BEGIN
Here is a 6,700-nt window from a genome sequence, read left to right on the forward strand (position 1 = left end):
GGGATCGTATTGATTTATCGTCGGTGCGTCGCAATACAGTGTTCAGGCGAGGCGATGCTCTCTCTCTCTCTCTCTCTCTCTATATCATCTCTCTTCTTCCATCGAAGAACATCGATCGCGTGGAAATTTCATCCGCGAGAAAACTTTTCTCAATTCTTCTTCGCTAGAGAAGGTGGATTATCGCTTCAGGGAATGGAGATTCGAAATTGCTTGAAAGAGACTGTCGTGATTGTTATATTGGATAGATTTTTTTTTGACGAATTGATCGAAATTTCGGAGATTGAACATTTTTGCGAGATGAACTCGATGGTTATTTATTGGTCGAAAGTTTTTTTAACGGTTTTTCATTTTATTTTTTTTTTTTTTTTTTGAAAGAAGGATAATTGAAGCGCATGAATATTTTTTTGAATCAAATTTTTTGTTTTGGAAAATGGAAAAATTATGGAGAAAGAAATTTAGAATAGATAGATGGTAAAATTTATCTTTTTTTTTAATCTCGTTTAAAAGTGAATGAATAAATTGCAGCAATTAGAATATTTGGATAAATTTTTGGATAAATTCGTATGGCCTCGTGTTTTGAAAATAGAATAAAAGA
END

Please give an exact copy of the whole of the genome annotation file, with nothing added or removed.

Here is a 6,700-nt window from a genome sequence, read left to right on the forward strand (position 1 = left end):
GGGATCGTATTGATTTATCGTCGGTGCGTCGCAATACAGTGTTCAGGCGAGGCGATGCTCTCTCTCTCTCTCTCTCTCTCTATATCATCTCTCTTCTTCCATCGAAGAACATCGATCGCGTGGAAATTTCATCCGCGAGAAAACTTTTCTCAATTCTTCTTCGCTAGAGAAGGTGGATTATCGCTTCAGGGAATGGAGATTCGAAATTGCTTGAAAGAGACTGTCGTGATTGTTATATTGGATAGATTTTTTTTTGACGAATTGATCGAAATTTCGGAGATTGAACATTTTTGCGAGATGAACTCGATGGTTATTTATTGGTCGAAAGTTTTTTTAACGGTTTTTCATTTTATTTTTTTTTTTTTTTTTTGAAAGAAGGATAATTGAAGCGCATGAATATTTTTTTGAATCAAATTTTTTGTTTTGGAAAATGGAAAAATTATGGAGAAAGAAATTTAGAATAGATAGATGGTAAAATTTATCTTTTTTTTTAATCTCGTTTAAAAGTGAATGAATAAATTGCAGCAATTAGAATATTTGGATAAATTTTTGGATAAATTCGTATGGCCTCGTGTTTTGAAAATAGAATAAAAGA